Living with L’Arche this summer, and now living and working with a homeless community in Boston called MANNA, I have spent quite a bit of time thinking about the idea that ‘All are Welcome’.
The Rev. Cristina Rathbone, head priest and founder of the MANNA community, explains what it means to be welcome in our community, and her words resonate with the welcome I experienced in L’Arche:
“It doesn’t matter if you are drunk, or high, or if you are suffering from mania, or depression, or psychosis of any kind at all. It is fine if you are a very slow person who has a hard time speaking, or a very gifted person who has come to feel trapped teaching at the nation’s greatest university...It doesn’t matter if you are straight, or gay, or trans, or Black, or Native American, or Latino, or Chinese, or Lebanese, or Moroccan, or if you are physically disabled, clean, or downright filthy. It doesn’t matter if you don’t have a pair of shoes, or a change of clothes to call your own, or if you have ten bags that you have to walk up and down the stairs over and over again to trail along with you into the room, or if you are a genius poet, or illiterate (or both)...you can live in a penthouse, or in the alcove of a 7-11. You can be law-abiding, or have a criminal record as long as your arm. Whoever you are, however you are, you are as welcome with us as anyone else -- and, if you choose, you can find a place in our community where you will be known, and needed, and loved.”
Living with and befriending those who are often overlooked and dehumanized by our society expands my ability to welcome. I don’t mean this in the sense that the marginalized are somehow more difficult to welcome. Actually, quite the opposite! The profound welcome I’ve experienced from these friends has caused me to re-examine my own internal spaciousness (and its current limits).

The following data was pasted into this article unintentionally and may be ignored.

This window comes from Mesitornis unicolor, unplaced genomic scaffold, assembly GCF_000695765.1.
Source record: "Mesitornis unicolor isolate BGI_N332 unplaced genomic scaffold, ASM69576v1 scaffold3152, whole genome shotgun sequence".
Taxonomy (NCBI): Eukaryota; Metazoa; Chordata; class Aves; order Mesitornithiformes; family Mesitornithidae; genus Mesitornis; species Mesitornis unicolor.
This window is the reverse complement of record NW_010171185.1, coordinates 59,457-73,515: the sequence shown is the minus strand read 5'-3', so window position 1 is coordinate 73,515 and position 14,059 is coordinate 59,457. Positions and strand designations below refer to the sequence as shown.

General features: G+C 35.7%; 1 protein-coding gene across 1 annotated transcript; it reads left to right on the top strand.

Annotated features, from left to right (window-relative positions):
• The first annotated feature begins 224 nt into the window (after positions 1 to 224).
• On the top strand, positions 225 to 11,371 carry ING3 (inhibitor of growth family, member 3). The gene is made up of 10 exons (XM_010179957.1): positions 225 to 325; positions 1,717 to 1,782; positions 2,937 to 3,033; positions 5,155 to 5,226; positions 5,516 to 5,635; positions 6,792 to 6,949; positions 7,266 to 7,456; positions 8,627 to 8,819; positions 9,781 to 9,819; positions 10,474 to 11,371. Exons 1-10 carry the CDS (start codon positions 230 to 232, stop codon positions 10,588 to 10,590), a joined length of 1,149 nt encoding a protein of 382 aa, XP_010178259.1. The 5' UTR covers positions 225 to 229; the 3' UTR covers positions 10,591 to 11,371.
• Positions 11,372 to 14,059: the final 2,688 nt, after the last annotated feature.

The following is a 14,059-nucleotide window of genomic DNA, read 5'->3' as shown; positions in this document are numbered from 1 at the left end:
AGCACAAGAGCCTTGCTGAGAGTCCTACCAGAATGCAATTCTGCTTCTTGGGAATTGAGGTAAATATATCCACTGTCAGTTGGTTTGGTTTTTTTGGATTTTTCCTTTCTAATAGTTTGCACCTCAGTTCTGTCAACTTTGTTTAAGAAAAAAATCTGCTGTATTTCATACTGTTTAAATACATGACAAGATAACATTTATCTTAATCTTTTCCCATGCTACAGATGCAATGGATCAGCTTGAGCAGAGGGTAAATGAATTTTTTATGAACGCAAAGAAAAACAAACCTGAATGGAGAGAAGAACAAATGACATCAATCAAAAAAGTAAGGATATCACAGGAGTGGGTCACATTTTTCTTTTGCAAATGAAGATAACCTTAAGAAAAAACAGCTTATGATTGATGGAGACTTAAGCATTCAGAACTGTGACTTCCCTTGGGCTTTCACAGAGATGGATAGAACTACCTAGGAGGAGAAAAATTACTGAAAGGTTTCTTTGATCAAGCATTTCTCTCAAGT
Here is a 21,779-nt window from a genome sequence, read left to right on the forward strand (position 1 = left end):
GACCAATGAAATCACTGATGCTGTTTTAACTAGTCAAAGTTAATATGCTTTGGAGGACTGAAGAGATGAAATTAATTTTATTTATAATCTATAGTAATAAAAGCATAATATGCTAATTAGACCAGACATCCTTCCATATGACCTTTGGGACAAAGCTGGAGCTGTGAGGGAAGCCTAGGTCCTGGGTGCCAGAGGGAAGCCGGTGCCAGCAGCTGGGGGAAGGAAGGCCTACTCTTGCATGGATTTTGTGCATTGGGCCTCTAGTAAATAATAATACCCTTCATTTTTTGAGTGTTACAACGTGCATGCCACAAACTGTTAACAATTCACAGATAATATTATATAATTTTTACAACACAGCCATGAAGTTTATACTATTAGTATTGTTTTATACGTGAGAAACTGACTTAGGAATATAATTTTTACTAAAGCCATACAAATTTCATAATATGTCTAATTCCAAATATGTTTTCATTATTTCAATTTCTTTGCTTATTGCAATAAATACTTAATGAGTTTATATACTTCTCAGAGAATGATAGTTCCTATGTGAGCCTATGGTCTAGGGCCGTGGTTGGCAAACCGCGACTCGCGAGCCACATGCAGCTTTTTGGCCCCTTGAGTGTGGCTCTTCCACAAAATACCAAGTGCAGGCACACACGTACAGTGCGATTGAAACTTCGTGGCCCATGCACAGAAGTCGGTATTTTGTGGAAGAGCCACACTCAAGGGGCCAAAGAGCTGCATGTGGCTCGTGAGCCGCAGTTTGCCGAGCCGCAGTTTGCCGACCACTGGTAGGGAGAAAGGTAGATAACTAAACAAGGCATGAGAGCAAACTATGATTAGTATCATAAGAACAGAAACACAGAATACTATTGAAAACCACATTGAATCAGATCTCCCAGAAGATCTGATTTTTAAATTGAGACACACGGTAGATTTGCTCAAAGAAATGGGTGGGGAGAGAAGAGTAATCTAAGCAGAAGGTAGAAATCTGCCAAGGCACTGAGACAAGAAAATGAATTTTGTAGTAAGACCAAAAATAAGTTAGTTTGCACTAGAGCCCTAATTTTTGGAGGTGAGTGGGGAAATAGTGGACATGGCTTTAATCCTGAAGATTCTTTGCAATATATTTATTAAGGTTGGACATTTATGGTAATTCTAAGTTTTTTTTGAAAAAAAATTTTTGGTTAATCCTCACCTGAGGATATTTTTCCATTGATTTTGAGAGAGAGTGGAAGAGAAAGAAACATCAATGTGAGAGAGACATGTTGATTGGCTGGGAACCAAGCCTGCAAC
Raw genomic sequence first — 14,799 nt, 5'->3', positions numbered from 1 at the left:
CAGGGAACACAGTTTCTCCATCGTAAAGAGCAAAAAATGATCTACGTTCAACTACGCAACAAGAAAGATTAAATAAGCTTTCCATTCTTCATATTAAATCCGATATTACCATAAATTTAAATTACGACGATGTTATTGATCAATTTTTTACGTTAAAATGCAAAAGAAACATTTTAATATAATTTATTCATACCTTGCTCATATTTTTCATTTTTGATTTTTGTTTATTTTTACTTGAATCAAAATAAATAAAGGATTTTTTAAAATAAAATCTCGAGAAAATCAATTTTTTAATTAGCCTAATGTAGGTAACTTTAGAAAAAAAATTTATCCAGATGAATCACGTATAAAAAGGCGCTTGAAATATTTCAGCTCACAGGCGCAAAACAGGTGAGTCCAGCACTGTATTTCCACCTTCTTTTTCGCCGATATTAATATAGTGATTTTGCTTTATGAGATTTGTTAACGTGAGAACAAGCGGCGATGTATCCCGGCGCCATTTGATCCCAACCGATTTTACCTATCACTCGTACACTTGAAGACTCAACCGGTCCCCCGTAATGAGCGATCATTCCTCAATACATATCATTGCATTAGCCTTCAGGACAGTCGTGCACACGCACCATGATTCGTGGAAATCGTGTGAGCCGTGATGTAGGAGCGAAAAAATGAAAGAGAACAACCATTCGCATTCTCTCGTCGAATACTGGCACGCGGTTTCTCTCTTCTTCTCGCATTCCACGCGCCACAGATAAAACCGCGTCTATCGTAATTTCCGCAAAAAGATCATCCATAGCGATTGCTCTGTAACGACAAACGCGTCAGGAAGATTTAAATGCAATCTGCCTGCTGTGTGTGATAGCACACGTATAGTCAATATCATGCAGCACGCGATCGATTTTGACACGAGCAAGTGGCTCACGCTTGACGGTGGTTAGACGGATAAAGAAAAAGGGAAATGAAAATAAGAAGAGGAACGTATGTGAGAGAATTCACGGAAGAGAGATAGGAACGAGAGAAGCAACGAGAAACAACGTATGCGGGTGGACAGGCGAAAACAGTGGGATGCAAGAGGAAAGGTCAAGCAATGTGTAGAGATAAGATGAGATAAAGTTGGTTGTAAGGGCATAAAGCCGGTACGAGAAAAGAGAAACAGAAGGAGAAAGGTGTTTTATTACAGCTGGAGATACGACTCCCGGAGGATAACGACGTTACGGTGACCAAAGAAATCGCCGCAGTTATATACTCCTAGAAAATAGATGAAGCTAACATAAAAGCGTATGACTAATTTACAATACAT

I realize that welcome is not only something I extend to others, it is equally (if not more so!) something I must first extend to myself. But this means I must welcome my own places of weakness in order to fully encounter another – this can be so frightening!
So instead of doing this, I tend to load self-protective conditions on my welcome: do you share my values? Can you carry on an interesting conversation? Perhaps I value achievement, and this affects who I welcome and in what ways.
The core members at L’Arche, and now the community members with MANNA, very seldom care about these things. My welcome is not conditional on what I did before becoming part of the community. What I studied, where I worked, what awards I have received – all background noise compared to the presence of God in me. I might share this biographical information with Christianne, a friend with Down syndrome, in between episodes of Law & Order SVU, but it never affects her desire to know me. Relationship becomes entirely about wanting to be loved and accepted, as we all do, and to love and accept in return.
In simply loving and allowing ourselves to be loved, we each find purpose – we are known, we are needed, we see ourselves and each other as we most truly are: beloved.